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What you need to know about COVID-19 today
As of April 24
74 confirmed cases
861 people discharged from institutional quarantine
6,661 people tested
244 travellers identified
1,302 contacts listed
231 under institutional quarantine
834 under followup
141 under self-quarantine
— Uganda Ministry of Health
Jennifer Elms is originally from Corner Brook and is stationed in Jinja, Uganda with her family. This is her description of life during COVID-19.
“Like most parts of the world, Uganda has come to a standstill in the face of the COVID-19 pandemic.
“The entire country was put under a two-week lockdown as of April 1, which has since been extended for an additional three weeks.
“At the onset of confirmed cases, all forms of public transport were banned; borders were shut for human movement; and school, pubs, shopping centres, churches and mosques were closed to prevent potential spread. Additional restrictions have accumulated, including banning the use of private vehicles and a strict national curfew at 7 p.m.
“Most recently, all movement of boda-bodas (motorcycle taxis), now used primarily for local delivery of goods, is stopped daily at precisely 2 p.m.
“The response to the lockdown has varied. Many applaud the restrictions and view it as a precautionary means of protection. In urban parts of the country, however, violent protests ensued and have been subsequently quashed by military force.
“In our locality, life is relatively calm. A scattered person can be seen footing to a destination, some don homemade or re-used medical masks.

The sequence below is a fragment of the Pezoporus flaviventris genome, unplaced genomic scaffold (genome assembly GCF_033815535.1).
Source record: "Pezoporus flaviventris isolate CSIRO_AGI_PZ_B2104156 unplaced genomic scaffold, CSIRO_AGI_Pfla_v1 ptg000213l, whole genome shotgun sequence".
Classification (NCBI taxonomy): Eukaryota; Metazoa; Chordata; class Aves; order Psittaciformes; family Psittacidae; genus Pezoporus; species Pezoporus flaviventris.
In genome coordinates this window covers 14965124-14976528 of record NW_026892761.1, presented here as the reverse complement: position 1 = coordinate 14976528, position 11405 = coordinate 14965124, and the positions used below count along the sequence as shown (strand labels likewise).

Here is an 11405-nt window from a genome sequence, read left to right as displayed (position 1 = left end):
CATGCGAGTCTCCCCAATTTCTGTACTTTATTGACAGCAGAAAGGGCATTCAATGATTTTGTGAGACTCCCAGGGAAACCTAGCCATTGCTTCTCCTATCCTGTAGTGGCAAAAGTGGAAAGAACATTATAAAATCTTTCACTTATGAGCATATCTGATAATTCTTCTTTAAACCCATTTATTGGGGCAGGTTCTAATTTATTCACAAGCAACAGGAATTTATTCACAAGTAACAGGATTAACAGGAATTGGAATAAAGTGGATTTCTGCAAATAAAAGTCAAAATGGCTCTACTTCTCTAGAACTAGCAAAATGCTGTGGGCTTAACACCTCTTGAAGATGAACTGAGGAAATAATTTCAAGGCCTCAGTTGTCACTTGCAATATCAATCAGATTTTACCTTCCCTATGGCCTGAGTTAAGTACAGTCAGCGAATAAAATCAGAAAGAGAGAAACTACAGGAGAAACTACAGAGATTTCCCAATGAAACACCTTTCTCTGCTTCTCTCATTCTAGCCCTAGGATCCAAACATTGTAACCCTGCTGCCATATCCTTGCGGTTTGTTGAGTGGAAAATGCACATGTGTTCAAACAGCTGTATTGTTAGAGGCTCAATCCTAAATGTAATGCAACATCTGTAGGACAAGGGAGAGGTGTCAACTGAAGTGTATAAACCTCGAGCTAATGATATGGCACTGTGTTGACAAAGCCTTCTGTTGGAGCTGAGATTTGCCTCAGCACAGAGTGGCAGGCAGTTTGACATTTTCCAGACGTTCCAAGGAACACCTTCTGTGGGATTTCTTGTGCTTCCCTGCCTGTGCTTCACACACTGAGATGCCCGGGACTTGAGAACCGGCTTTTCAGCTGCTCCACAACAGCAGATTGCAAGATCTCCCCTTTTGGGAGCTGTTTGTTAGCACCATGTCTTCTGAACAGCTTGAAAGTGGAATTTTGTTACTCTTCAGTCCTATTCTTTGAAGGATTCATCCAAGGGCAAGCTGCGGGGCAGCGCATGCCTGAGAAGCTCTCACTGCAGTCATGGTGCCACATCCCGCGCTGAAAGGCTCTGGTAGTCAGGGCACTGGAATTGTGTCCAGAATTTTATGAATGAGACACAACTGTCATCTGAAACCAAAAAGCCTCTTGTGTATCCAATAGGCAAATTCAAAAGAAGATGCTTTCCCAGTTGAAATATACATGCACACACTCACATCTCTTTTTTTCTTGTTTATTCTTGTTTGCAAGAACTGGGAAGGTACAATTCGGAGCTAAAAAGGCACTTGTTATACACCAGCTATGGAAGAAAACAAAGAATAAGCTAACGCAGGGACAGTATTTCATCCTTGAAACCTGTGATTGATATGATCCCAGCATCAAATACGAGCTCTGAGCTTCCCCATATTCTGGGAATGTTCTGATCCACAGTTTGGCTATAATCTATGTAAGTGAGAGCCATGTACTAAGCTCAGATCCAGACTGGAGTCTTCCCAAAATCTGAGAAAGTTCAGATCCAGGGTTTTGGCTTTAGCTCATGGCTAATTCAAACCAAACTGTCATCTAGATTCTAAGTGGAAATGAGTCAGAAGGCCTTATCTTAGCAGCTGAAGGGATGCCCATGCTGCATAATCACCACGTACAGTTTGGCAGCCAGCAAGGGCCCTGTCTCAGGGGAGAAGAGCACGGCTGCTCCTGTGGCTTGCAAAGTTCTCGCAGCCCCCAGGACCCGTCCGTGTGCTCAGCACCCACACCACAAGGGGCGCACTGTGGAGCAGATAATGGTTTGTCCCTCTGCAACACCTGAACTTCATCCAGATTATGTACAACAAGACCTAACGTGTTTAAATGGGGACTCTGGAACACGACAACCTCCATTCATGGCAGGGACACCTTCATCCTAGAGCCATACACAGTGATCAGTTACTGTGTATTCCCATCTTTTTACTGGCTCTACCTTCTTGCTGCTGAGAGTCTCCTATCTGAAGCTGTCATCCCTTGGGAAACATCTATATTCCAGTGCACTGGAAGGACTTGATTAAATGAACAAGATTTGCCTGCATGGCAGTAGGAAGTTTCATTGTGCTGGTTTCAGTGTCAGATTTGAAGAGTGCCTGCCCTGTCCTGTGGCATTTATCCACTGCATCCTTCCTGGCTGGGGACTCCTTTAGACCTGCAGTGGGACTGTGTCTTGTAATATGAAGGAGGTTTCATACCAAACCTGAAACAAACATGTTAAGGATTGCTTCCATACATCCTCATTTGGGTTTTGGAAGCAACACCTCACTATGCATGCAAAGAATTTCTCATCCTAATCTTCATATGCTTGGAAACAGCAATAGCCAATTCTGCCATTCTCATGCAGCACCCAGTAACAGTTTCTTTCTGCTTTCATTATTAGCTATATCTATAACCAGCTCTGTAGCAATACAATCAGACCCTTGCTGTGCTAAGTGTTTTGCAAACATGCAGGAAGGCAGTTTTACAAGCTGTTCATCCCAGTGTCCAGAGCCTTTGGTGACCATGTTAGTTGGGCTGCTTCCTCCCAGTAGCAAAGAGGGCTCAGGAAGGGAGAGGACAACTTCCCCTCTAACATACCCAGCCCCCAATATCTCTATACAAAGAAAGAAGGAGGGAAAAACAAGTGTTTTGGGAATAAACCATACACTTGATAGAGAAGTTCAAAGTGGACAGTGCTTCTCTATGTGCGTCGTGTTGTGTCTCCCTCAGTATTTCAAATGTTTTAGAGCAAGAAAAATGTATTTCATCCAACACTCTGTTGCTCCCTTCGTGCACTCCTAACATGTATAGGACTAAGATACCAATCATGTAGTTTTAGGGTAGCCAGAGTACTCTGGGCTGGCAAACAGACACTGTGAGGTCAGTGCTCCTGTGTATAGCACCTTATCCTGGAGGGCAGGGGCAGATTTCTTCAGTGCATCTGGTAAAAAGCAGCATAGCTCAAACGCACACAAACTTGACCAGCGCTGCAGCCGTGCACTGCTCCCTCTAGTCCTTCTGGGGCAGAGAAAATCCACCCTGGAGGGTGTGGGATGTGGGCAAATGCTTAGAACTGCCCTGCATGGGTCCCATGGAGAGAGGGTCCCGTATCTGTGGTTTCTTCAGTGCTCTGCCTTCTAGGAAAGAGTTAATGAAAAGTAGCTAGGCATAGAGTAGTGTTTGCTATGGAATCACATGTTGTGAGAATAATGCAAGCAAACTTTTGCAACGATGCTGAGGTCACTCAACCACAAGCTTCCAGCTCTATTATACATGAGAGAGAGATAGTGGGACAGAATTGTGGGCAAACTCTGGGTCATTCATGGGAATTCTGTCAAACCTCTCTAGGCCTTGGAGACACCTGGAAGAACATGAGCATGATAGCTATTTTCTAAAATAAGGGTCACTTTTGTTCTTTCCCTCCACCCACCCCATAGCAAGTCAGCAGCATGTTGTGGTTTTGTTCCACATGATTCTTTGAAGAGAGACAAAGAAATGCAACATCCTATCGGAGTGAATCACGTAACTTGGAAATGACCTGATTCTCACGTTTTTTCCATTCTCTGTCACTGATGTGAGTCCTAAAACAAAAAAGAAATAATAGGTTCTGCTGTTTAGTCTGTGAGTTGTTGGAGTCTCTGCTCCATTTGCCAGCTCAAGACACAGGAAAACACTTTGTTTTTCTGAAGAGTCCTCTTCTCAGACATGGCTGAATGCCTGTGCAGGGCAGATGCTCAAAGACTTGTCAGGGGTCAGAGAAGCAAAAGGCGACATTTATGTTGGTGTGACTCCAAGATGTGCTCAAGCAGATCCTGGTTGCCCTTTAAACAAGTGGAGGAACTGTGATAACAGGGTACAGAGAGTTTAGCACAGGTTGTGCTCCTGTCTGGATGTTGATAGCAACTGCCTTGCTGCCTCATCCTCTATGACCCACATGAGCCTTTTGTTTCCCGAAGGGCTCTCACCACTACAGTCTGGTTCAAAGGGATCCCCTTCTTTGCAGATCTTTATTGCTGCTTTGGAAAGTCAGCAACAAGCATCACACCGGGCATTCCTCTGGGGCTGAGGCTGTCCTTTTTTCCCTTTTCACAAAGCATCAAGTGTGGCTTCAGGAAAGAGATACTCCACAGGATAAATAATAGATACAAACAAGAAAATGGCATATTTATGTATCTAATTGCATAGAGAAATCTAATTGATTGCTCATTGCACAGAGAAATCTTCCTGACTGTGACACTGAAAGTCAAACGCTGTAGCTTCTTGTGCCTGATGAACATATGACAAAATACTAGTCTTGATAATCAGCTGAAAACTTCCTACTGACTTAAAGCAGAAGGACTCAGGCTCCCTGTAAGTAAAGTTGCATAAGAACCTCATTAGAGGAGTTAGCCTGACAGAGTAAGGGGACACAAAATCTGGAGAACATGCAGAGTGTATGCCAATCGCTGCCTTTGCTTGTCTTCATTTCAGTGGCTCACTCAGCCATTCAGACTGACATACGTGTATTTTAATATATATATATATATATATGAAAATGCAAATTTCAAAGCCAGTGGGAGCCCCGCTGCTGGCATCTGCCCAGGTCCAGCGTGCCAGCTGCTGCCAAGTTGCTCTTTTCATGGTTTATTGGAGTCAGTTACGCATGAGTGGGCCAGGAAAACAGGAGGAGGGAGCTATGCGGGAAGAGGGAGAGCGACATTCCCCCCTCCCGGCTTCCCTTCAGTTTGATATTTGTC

“My husband leaves our home once per week to walk to the market for food and supplies, as per the global advisory. Thankfully, we have not yet felt any effects of food or supply shortages.
“Like the rest of the world, we are trying our best to acclimatize to days spent inside, finding new and creative ways to entertain our energetic three-year-old and each other.
“To our daughter’s delight, we have reached new heights of excellence as Play-Do sculptors, crayon artists, Disney connoisseurs, and champions in hide-and-seek and Dance Freeze — her innocence masks the looming uncertainty of our current world.
“Of course, we dream of better days ahead — reunions with family and friends, mask-less walks in the sun, family swims and the indulgences we must all sacrifice for the common good. For the time being, we are grateful for our health, technology, and each other and look for opportunities to help others who face far dire circumstances.
“While there are relatively few confirmed COVID-19 cases currently in Uganda (55 at the time of writing), some allege that this might be only a snapshot resulting from limited testing and contact tracing. Many people fear to come forward with symptoms due to growing stigma and abuse against people infected, or suspected to be infected, with COVID-19.
“With public transport banned completely, the majority of people in Uganda are unable to reach hospitals for treatment of illnesses — COVID-19-related or otherwise.
“Incredible efforts have been made by (non-governmental organizations) to gain permission from local government to use company vehicles as emergency means of transport, which could go a long way in saving lives.
“While Uganda is being cautiously celebrated for its pre-emptive response to COVID-19, there is question to how the most vulnerable will survive as the lockdown continues and so many are left without the means to work or access hospitals.
“Life is nowhere near normal, but the sun continues to rise and set and, with it, renewed hope for the healing and protection for the people of Uganda and around the world.”